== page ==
Talk show host Wendy Williams was recently quoted as saying she would love to see full-figured Adele naked in a PETA advertisement (whose images of naked women have somehow not convinced me to stop eating chicken). Here is Willimas’ quote (read the full article at the Huffington Post):
“I would like to see Adele naked,” Williams said. “As a woman of a particular size myself, there is no hating on skinny girls, but there is nothing interesting about their bodies. I think for women, curves and softness is what separates men from women. Three cheers for girls that are built like fifth grade boys, but there is something to be said for womanly women.”
Um, exsqueeze my bony ass?
Williams’ “no hating on skinny girls” is immediately followed by the arguably hateful “there is nothing interesting about their bodies” and “three cheers for girls that are built like fifth grade boys.”
Kind of like, “No offense, but you’re an asshole.”
Imma try this on you, Wendy:
“As a woman of a particular size myself, there is no hating on full-figured girls, but there is nothing attractive about their bodies. … Three cheers for girls that are built like Williams, but there’s something to be said for physically fit women.”
Now, of course, we all know that “thin” does not equate to “fit” or even “healthy” – crackheads, heroin addicts, and meth-heads are extraordinarily thin, but I wouldn’t want to follow their diet regimen – but I had to come up with something to go up against Williams’ idea of what makes a woman a “woman.” And apparently, that thing is more weight.
I recognize that over the years (decades) it’s been a kind of free-for-all on larger people. The media – to include news, television shows, radio bits, and movies – are very comfortable mocking them. There is no skinny equivalent of the Melissa McCarthy role in “Bridesmaids” unless you count Kramer from “Seinfeld,” but I never got the impression that his physical humor relied on his physique as much as it did on his mannerisms. Newman, with his build, could have played the same role. McCarthy in “Bridesmaids,” on the other hand, often made her weight the joke.
It’s been heartening to see heavier people fighting back. I was happy about the Dove commercials featuring women of different sizes. Thrilled to see all the reveals of Photoshopped images on magazine covers (and doubly thrilled when actresses whose bodies were “edited” spoke out about it).
But what hasn’t been as uplifting is the backlash on thin women. Far from the freeing and accepting “Women come in all shapes and sizes,” the message is shifting to an attack on the little ‘uns: “The only real women are the ones who aren’t thin!”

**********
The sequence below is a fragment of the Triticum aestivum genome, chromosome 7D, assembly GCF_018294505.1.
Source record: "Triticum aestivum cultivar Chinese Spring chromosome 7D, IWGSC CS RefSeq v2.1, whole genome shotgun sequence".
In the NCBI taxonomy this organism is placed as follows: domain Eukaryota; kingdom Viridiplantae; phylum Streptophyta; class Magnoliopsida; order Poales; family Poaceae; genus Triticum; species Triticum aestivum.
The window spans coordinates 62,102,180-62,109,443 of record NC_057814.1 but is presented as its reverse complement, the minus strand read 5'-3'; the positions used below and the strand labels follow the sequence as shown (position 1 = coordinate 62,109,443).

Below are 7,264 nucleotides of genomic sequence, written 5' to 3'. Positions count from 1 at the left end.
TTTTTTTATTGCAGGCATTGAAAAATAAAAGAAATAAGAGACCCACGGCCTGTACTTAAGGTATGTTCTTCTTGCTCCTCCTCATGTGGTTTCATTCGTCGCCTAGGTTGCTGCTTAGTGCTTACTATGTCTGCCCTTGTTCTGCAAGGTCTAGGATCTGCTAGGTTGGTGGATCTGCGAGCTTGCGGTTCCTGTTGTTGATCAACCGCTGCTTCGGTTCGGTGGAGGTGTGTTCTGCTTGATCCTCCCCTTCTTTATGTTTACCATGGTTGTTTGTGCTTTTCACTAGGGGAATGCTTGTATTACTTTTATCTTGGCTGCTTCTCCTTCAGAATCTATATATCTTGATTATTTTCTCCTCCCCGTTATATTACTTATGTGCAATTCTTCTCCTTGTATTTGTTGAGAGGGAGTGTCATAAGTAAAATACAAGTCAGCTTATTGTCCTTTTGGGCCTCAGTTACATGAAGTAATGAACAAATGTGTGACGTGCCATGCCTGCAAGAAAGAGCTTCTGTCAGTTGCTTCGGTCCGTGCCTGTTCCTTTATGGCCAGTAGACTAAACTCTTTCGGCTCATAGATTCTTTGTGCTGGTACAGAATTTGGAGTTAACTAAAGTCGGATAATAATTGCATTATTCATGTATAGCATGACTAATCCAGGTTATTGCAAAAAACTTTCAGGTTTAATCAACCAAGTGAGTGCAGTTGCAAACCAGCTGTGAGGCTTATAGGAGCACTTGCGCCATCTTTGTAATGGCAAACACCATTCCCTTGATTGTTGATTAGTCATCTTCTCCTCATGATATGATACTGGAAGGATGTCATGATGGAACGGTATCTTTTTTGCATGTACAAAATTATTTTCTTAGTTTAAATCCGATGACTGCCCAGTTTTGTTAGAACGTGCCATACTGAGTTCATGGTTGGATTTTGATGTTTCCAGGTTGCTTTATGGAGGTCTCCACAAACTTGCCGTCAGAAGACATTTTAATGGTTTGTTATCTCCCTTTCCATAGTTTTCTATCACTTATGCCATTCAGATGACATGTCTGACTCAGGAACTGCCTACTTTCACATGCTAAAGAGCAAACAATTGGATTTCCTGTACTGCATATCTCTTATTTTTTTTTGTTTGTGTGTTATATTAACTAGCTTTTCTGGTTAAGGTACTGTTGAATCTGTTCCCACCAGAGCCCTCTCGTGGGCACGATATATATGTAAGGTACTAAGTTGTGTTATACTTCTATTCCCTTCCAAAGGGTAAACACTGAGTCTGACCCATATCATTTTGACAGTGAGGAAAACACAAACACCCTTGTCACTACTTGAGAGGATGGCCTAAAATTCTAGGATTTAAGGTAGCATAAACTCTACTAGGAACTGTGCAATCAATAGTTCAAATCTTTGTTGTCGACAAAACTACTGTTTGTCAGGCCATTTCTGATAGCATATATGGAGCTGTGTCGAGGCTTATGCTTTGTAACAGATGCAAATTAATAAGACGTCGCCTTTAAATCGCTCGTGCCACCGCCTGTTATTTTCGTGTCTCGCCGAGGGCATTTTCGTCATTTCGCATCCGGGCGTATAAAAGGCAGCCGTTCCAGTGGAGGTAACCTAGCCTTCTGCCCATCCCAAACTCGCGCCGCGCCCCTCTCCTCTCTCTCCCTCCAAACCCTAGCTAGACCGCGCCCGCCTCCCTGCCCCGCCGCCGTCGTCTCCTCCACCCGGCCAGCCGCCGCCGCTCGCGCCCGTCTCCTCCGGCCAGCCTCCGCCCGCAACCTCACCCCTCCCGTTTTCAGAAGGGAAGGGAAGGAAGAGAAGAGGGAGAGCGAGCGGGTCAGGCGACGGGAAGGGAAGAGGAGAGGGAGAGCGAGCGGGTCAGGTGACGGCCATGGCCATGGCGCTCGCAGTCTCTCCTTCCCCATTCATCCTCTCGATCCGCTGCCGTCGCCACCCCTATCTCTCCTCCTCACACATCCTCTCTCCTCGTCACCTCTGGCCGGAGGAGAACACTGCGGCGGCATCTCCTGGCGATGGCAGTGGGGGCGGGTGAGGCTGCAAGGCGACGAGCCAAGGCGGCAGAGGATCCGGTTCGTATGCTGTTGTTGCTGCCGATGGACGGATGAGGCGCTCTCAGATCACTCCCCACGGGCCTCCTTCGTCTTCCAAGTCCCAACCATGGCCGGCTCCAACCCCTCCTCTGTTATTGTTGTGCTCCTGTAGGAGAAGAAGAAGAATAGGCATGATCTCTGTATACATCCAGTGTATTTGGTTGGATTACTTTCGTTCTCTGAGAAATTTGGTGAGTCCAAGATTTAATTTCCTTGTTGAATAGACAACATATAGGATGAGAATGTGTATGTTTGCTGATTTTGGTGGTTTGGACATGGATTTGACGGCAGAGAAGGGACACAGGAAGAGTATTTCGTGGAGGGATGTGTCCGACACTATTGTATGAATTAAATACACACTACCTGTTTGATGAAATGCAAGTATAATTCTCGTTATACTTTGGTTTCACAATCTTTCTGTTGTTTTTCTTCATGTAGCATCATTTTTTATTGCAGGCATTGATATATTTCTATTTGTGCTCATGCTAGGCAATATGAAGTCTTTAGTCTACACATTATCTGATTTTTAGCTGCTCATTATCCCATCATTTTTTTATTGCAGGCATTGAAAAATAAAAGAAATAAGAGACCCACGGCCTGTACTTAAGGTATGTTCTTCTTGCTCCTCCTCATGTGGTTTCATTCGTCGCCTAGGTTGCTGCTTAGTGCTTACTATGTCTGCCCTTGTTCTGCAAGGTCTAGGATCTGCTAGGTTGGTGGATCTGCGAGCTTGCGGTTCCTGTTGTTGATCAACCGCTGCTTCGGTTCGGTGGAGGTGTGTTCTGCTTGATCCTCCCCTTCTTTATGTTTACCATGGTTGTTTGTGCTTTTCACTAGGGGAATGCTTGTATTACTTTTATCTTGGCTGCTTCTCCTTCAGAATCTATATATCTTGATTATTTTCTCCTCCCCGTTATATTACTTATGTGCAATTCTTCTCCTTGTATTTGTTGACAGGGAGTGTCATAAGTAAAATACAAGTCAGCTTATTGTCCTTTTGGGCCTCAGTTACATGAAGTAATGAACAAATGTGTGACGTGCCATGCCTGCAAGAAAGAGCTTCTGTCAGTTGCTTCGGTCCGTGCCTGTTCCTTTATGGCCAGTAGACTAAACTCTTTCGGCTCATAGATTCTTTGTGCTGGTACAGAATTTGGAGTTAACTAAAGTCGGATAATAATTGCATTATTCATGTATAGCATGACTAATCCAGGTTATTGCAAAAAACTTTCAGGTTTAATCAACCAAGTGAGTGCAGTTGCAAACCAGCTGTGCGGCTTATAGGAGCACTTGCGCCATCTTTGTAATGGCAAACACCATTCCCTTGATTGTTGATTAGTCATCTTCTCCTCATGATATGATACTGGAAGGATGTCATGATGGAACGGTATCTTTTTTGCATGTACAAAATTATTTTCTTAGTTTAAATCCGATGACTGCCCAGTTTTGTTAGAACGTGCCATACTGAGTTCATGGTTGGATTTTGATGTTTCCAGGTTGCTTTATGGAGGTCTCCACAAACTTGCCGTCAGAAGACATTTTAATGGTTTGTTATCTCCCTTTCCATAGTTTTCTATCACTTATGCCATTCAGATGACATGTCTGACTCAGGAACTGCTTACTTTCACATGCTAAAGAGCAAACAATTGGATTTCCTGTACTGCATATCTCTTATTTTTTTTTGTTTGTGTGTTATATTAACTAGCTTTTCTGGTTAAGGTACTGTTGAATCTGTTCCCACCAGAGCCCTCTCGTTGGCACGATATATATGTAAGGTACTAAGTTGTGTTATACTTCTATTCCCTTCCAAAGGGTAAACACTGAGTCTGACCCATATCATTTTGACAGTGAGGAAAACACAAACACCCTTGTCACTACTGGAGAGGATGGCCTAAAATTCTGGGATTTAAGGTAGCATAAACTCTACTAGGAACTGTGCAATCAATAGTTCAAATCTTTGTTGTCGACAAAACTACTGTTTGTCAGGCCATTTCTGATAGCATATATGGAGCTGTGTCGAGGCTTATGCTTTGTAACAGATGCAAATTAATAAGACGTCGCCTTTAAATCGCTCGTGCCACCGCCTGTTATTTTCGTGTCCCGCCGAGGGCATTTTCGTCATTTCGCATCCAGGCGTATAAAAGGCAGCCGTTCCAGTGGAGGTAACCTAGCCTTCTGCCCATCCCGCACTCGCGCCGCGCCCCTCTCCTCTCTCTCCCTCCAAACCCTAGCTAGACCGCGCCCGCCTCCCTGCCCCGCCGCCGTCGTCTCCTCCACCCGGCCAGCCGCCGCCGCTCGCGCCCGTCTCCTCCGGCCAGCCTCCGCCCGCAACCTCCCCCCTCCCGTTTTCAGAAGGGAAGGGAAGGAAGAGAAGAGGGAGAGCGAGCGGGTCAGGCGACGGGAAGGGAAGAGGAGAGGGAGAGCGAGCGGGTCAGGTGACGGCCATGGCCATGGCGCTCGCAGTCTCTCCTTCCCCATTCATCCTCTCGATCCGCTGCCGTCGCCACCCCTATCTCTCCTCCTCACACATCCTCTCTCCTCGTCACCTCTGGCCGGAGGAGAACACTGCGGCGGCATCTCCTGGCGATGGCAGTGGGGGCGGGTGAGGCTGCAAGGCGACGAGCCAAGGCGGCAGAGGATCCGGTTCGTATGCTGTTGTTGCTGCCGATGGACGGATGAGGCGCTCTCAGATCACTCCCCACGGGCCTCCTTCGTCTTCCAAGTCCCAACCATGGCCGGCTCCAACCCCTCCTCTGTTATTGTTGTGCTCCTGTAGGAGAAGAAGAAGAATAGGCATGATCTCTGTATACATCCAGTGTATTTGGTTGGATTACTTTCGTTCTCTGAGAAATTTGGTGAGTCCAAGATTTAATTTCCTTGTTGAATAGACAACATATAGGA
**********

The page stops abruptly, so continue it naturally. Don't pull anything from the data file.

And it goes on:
This is a counterproductive stance. It succeeds only in dividing women further (and do we really need any help in that area?). Rather than defending, and highlighting the beauty of, the fuller figure in general, it builds a wall between women of different shapes.
Granted, this insult-hurling is probably something thinner women have been doing to fuller women for some time – along with everyone else. But if the goal is to encourage acceptance of women of all sizes, shouldn’t the focus instead be on … well … the acceptance of women of all sizes?
I’ve never had anything against fuller-figured women (or bigger people in general), so when someone like Williams says very publicly that I, a petite woman, am built like a “fifth grade boy” – and, by the way, some men will also refer to thinner women as being built like boys, so I know it’s not just women who are guilty of this – I’m not sure how to take it.
Should I feel apologetic for being thin? For preferring how I look with less weight than I do with more? For eating a fairly balanced diet, exercising three (okay, two) times a week and rationing my cheesecake intake in an effort to maintain the size I feel works best on me?
Should I suck it up and take the “You look like a boy!!” insults because, hell, thin women have been on top for years and it’s our turn to take the abuse?
I guess I could. But I won’t. Reverse discrimination is still discrimination, and I, like anyone else, don’t take kindly to being insulted. Why would I? Because of my weight?
Wouldn’t it be nicer if acceptance of one’s own appearance could occur without the shaming of another’s? At least in the world of grownups, which includes Wendy Williams?